Adam Fould's thoughts on How to Write Fiction have been printed in the Guardian recently and I have bookmarked them so I can reread them again and again. He quotes some lovely descriptions by famous authors but warns us that we break down reality and reassemble it according to our own thoughts and perceptions every time we write a description.
That was enough to make me stop and re-consider what I've written lately, and I resolved to go back and see what I can improve.
He quotes Flaubert: No matter whether good or bad, it is a delectable thing, writing! not having to be yourself, being able to circulate in amongst the whole creation that you are describing. Today for instance, as a man and as a woman, as lover and mistress both, I have been out riding in a forest on an autumn afternoon, and I was the horses, the leaves, the wind, the words that they spoke to each other and the red sunlight that made them half-close their eyes, eyes that were brimming with love.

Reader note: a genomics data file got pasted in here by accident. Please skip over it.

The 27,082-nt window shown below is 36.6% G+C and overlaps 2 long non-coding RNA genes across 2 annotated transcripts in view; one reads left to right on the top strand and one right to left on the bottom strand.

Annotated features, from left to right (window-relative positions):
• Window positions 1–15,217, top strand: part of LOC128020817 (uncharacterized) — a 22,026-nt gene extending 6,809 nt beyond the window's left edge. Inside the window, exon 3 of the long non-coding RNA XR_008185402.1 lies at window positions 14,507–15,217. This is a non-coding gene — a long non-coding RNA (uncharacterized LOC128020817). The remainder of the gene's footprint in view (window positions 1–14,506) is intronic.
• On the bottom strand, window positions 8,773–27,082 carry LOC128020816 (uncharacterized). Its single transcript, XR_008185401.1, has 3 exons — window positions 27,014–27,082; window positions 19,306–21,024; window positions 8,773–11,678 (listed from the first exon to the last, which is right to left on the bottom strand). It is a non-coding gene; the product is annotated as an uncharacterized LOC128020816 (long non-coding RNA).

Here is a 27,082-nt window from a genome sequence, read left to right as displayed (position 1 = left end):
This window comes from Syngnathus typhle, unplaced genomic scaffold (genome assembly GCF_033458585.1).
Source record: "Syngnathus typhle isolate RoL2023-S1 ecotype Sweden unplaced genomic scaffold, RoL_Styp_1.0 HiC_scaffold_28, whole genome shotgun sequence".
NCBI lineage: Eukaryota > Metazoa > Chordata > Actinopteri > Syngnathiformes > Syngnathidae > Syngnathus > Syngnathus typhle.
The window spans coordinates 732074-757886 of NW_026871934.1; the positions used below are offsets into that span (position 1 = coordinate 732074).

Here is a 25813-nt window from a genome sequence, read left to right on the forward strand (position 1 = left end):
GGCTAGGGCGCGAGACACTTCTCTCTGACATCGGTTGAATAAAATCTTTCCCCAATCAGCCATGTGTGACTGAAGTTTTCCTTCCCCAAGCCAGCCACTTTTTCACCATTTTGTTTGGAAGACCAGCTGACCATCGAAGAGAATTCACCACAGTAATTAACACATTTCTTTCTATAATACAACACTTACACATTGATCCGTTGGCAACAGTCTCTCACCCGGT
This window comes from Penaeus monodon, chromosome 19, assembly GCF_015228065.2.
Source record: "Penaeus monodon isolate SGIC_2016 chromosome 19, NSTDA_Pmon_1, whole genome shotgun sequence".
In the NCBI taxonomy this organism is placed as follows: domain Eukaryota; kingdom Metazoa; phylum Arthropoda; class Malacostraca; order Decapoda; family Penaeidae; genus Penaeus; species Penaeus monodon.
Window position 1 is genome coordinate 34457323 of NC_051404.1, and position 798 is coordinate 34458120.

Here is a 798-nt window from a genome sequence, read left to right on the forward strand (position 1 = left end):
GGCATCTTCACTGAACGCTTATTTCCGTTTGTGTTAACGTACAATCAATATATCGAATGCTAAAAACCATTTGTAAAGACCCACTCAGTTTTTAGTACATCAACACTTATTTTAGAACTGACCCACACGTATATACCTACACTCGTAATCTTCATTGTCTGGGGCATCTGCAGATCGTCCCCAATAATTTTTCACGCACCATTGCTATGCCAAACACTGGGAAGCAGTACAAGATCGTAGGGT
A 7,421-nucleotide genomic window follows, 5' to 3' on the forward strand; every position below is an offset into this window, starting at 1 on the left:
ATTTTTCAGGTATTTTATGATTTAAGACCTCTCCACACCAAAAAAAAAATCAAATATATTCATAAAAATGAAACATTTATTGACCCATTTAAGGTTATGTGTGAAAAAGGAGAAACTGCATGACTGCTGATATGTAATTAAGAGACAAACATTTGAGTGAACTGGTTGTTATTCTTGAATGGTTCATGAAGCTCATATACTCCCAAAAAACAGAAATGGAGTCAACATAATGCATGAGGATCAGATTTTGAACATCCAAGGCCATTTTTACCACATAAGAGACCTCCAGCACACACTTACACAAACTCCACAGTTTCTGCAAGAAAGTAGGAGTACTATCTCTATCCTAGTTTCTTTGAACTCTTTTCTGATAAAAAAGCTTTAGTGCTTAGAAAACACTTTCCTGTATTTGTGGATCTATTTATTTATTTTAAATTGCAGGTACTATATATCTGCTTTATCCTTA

Fould's article here is quite long, and if you go to it, you’ll read his analysis of how each description works on more than one level. As an interesting aside, it struck me that Flaubert’s words are not so far removed from Ian Rankin’s description of being an author - quoted on this blog a post or two back.
Evelyn Waugh’s paragraph from his 1934 novel, A Handful of Dust captures typical English weather. Outside, it was soft English weather; mist in the hollows and pale sunshine on the hills; the coverts had ceased dripping, for there were no leaves to hold the recent rain, but the undergrowth was wet, dark in the shadows, iridescent where the sun caught it; the lanes were soggy and there was water running in the ditches.
But there’s method and more than pretty description in those words. Read the article and learn more.
Foulds will be teaching a Guardian Masterclass alongside Sarah Hall on Fiction Writing in London on 28-29 January 2012 for those lucky enough to attend.